For starters, Rutenberg and Calmes smacked McCaughey around in this August 14 news report, which pulled few punches in its dismissal of the clownish “death panel” rumors. On August 25, Rutenberg was back, with a report on the way Ezekiel Emanuel has been slimed in the ongoing health care debate. Right at the start, Rutenberg noted that McCaughey has been “[l]argely quoting his past writings out of context this summer.” On August 26, local columnist Jim Dwyer profiled McCaughey, saying that she and Sarah palin “have driven some of the most disturbing, and distorted, claims about the [health care] proposals.” (Headline: “Distortions on Health Bill, Homegrown.”) On September 5, Rutenberg offered this unflattering profile of McCaughey and her endless buffoonism. In an early passage, Rutenberg captured the oddness of the age:

RUTENBERG (9/5/09): Ms. McCaughey's role as a central, if disputed, player in the national health care debate has surprised friend and foe alike, coming after a rise-and-fall story rare even by the standards of New York's wild and woolly politics.

Everyone is surprised to see her back! Translation: McCaughey’s serial clownishness seemed to have ended her career in the late 1990s. But this has been a very good age for pseudo-conservative demagogues.

It’s hard to say that the New York Times has looked away this time. The Washington Post has been different.

In the past few months, the Washington Post has gazed away, again, as McCaughey’s demagoguery has harmed the nation—again. On August 1, Ceci Connolly mentioned McCaughey one time in a front-page report about the “death panel” claims. Three weeks later, the Post’s editors battered McCaughey around pretty good in an editorial defending Ezekiel Emanuel. The following passage shows a key fact—the editors understand the oddness of this big kook’s resurrection:

WASHINGTON POST EDITORIAL (8/22/09): The case against Dr. Emanuel, brother of White House chief of staff Rahm Emanuel, stems from his writings on how to allocate medical resources in cases of scarcity—for example, who should get preferences for heart transplants or scarce flu vaccine. The furor was touched off when former New York lieutenant governor Betsey McCaughey, reprising her 1994 role as health-care misleader-in-chief, wrote an op-ed for the New York Post asserting that Dr. Emanuel advocates rationing care and believes "medical care should be reserved for the non-disabled." Dr. Emanuel's view, in Ms. McCaughey's caricature, boils down to: "Don't give much care to a grandmother with Parkinson's or a child with cerebral palsy." These statements distort Dr. Emanuel's thoughtful and nuanced positions. And they have even less to do with the pending health-care proposal.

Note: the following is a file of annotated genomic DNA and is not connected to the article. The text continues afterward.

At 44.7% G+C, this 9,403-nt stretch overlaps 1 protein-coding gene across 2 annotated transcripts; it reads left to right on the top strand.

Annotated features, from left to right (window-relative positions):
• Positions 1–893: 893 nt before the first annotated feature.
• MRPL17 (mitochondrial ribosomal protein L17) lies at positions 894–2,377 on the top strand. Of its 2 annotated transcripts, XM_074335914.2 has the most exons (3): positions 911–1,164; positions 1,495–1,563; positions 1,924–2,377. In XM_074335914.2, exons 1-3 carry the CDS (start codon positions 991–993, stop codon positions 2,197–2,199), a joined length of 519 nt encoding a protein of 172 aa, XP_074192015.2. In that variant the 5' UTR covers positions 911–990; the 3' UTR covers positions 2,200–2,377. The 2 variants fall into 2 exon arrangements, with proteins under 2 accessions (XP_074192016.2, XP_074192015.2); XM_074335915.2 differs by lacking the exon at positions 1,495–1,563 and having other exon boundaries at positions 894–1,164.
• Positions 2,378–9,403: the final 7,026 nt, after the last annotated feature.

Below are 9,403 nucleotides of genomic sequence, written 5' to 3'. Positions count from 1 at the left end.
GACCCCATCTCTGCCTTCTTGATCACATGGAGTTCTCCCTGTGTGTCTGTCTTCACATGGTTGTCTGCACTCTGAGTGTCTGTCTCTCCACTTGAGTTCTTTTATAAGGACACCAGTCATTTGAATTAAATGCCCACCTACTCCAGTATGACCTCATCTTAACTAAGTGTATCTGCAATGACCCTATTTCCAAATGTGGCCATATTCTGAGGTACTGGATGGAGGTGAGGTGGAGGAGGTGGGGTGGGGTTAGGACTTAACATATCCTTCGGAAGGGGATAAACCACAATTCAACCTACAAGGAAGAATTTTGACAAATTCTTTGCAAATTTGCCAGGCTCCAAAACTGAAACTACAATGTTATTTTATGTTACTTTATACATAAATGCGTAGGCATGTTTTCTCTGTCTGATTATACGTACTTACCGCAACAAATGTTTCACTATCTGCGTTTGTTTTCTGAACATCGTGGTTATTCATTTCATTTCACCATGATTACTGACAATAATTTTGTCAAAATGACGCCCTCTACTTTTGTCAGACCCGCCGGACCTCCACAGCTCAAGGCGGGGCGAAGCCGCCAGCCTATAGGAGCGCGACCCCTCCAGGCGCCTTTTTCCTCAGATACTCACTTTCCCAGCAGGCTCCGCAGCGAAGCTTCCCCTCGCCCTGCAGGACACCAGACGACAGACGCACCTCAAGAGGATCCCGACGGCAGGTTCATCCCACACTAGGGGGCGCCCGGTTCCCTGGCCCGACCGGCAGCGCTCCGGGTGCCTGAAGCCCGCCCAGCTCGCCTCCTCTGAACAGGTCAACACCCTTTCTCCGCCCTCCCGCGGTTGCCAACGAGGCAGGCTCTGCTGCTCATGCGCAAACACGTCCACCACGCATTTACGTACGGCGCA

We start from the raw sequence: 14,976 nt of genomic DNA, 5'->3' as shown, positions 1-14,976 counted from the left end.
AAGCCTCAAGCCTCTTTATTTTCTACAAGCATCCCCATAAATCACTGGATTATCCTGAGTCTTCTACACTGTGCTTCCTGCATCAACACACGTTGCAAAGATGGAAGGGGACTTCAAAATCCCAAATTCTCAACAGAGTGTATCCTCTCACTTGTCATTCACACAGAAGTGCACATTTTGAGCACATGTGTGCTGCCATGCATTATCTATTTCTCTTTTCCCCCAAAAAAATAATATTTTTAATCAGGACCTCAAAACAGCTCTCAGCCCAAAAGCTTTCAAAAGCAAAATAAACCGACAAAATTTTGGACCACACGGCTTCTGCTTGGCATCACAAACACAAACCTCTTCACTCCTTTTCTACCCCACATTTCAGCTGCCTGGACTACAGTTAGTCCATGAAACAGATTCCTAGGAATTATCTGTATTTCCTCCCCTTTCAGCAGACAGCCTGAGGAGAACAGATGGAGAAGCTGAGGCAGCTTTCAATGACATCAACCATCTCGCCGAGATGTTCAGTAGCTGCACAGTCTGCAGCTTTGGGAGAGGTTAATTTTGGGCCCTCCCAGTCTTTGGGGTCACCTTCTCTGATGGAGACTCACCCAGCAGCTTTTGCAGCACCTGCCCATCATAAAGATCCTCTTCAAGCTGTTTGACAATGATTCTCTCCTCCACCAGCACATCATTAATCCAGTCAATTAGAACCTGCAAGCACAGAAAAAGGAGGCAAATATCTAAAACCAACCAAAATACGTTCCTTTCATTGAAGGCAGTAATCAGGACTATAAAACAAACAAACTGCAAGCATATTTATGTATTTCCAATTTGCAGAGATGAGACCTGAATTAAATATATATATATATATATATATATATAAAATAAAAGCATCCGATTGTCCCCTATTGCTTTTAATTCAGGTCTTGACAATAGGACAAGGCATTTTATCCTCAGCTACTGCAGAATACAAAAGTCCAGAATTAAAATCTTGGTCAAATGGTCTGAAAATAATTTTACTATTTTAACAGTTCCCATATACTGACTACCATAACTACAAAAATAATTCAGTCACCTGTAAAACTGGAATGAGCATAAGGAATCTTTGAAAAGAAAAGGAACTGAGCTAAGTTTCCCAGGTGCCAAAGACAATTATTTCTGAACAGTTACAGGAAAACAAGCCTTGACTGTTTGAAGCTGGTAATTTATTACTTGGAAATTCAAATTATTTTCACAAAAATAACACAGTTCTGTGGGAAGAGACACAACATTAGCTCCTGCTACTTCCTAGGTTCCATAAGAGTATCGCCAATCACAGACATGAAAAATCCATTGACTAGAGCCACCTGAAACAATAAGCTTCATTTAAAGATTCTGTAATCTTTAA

The editors know that McCaughey was “misleader-in-chief” during the 1994 debate. They seem to see the irony and oddness in her return this year. But on the whole, this is a very forgiving culture for pseudo-conservative crackpot/dissemblers. McCaughey has been mentioned only one more time in the Post, completely in passing. The Post has never done a profile of our serial “misleader-in-chief.”

Remarkable, isn’t it? Acting as misleader-in-chief, you can bring down health reform in 1994. Fifteen years later, you can show up and do the same damn thing! But at a newspaper like the Washington Post, this seems to be viewed as business as usual. McCaughey got whacked once, in that editorial. But that has been where it ends.

This brings us to a third journalistic group: The weak-kneed, soft-headed men and women who get cast as our “liberal columnists.”

The Post and the Time are full of columnists who get advertised as “liberals.” None has stooped to tell the story of Betsy McCaughey this year. The big blowhard Rich worked hard, for years, to tell the world what a phony Gore was. (Through 2006! He pimped the crap about Clinton for years before that.) But neither he, nor Dionne, nor Cohen, nor Robinson, has been struck by the story of Betsy McCaughey—the serial misleader-in-chief.

You can lie about Dems as much as you like. These big weak blowhards won’t name you.

Thanks to the work of Potemkin liberals, this has been a very good era for pseudo-conservative hustlers like McCaughey. Such hacks have misled the public for decades. Of course, back in the Clinton-Gore years (and beyond), many of those liberal columnists were actively pushing the same story lines! They won’t likely step up to explain recent history to a bamboozled public.

The public needs to hear this story. “Liberal columnists” aren’t likely to tell it.

People like Rich, Dionne and Robinson have made life sweet for the phony McCoys. Tomorrow, we’ll look at the hapless way this era gets treated on cable. How can voters understand recent history when “liberals” all agree not to tell?